One of the biggest issues for expats is staying connected with friends and family in both their home and new countries. I just came back from a month-long visit to the US, and I have some good news for cell phone users. Whether your preferred phone is smart or dumb, it’s become super easy to use the same device as you go from country to country — without paying extortionate roaming charges!
The trick is to start with an unlocked phone. (Apple users, you’ll need to jailbreak your phone if you want to use it this way.)
If you’re locked into a contract, you may be stuck for a while, but once your contract is up your carrier should provide you the code to unlock the phone. Or, you can simply buy a new one that’s unlocked from the get-go. To find a phone that will work well in most countries, look for a quad band phone with GSM.
Now that you’ve got an unlocked phone, you’re ready to roll.
In the US
Waltz yourself into a T-Mobile store or go to their website. T-Mobile is the easiest provider to work with. They’ll give you a prepaid plan, no contract required. All you need to do is buy a SIM card (about $10 as of this writing). If you already have a number, they’ll transfer it for you.
Pick the plan that works for you now, because you can easily change it online later. You’ll have more choices with a smart phone than with a dumb phone, as they seem to be moving away from providing any service that doesn’t include a data plan.
In your Destination Country
On arrival in your new country, go to the mobile phone store of your choice and tell them you want service for a phone you already own. They’ll sell you a SIM card and get you set up with a local number. In most countries you’ll be able to get a local, prepaid plan so you only pay for what you use.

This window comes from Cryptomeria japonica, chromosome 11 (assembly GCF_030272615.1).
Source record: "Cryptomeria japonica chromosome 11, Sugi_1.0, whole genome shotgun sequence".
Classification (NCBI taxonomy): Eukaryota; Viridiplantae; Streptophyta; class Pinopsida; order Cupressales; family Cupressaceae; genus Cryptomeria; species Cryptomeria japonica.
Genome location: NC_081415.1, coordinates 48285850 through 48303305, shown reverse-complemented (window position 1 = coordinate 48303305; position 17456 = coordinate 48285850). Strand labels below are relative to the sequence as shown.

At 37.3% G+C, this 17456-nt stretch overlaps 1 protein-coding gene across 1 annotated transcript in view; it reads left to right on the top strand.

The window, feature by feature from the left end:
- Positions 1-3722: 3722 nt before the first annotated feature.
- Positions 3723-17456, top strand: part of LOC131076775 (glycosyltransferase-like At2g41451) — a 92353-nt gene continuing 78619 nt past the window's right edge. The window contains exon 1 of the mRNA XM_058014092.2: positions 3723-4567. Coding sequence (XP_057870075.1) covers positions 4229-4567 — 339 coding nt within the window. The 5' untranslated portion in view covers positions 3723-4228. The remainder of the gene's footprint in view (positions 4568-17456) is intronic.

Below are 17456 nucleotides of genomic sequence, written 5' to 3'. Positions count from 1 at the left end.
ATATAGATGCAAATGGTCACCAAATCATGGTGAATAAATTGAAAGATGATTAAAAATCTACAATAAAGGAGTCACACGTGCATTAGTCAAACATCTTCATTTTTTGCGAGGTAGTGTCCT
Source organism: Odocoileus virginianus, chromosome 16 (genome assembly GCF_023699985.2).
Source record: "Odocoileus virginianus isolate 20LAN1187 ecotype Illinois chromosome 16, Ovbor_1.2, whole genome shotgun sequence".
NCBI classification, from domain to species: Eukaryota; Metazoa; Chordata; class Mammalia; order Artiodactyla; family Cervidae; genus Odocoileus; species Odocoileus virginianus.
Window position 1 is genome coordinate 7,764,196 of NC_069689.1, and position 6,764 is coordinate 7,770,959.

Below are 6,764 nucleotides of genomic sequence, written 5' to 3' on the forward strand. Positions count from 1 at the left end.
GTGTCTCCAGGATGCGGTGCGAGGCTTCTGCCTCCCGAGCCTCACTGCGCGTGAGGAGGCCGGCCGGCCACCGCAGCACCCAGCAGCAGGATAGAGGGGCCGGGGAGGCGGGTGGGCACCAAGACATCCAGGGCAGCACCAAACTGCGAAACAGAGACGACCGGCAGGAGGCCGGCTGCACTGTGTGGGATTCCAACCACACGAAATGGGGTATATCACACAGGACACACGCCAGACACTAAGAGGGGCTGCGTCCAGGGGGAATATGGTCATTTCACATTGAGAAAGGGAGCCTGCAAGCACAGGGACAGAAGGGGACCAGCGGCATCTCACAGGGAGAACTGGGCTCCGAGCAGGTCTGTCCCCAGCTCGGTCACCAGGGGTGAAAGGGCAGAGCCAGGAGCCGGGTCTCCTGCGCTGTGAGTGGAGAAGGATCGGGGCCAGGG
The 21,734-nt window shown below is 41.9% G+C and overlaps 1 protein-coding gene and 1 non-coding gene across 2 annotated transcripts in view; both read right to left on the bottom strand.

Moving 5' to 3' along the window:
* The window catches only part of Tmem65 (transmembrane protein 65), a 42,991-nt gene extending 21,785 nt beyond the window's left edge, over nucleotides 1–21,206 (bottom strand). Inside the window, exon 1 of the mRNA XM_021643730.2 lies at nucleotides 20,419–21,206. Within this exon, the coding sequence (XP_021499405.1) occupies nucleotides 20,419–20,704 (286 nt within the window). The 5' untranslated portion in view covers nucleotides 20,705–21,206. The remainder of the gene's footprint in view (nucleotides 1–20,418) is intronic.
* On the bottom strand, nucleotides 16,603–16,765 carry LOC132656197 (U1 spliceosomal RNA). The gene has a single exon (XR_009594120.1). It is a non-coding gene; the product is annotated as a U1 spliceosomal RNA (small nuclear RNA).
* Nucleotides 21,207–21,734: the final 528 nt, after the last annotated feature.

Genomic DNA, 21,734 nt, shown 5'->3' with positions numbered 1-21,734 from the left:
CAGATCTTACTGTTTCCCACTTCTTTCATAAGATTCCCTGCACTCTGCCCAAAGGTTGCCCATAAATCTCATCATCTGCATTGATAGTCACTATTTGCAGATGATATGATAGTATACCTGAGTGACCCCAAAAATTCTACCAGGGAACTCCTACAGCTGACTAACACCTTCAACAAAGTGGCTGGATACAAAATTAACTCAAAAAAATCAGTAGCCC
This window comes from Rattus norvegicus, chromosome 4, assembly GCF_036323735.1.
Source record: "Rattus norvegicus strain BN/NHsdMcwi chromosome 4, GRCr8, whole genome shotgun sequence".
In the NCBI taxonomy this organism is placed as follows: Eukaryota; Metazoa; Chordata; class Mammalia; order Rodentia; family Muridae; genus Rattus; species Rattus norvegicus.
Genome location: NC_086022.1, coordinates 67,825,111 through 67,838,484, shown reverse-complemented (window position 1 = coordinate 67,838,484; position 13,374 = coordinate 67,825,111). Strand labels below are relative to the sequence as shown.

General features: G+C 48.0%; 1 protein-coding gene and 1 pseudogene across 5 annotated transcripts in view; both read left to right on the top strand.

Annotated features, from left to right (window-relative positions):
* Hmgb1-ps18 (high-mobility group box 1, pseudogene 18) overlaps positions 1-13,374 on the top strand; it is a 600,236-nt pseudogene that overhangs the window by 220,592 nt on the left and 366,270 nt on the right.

I spend about $5/month for voice and text, and I also have a $15/month unlimited data plan here in Panama. If I talk or text more, I just add minutes.
Why Not Use Roaming? Isn’t that Easier?
Most providers in your home country will let you make and receive calls when you’re abroad. The prices, though, can quickly chew through your entire budget. (The one possible exception in the US is T-Mobile, which has just introduced a very reasonable international plan.)
However, if you’re roaming in Panama and you want to call a local Panama number, you’ll generally be billed the international rate (you’re calling from a US number after all), plus the roaming fees. And local people will have to pay for a US call if they want to talk to you. It’s not very practical if you’re living in the country.
Traveling Back and Forth
A few days before I leave Panama to go back to the US, I log into my T-Mobile account online and add money to my account. (It takes them a day or two to credit it.)
On arrival, I open up the back of my phone and swap SIM cards. I turn the phone back on, and — BINGO! — my US number is active and working again. When I return to Panama, I reverse the process.
One Word of Caution
Some time between October, 2012, when I was in New England for a couple weeks, and July, 2013 when I flew to Orlando, T-Mobile changed their policies about keeping accounts and phone numbers active. As of this writing, to keep your phone number with a T-Mobile prepaid plan, you must add money to the account at least once every 90 days.
When I arrived in July, my account had been deactivated and I had lost the cell number I’d been using for about 12 years. I had to buy a new SIM card and get a new number.
If you don’t care about keeping your number, don’t worry about it. If you want to keep it, though, make sure you log onto your account and put in a minimal amount to keep your number active.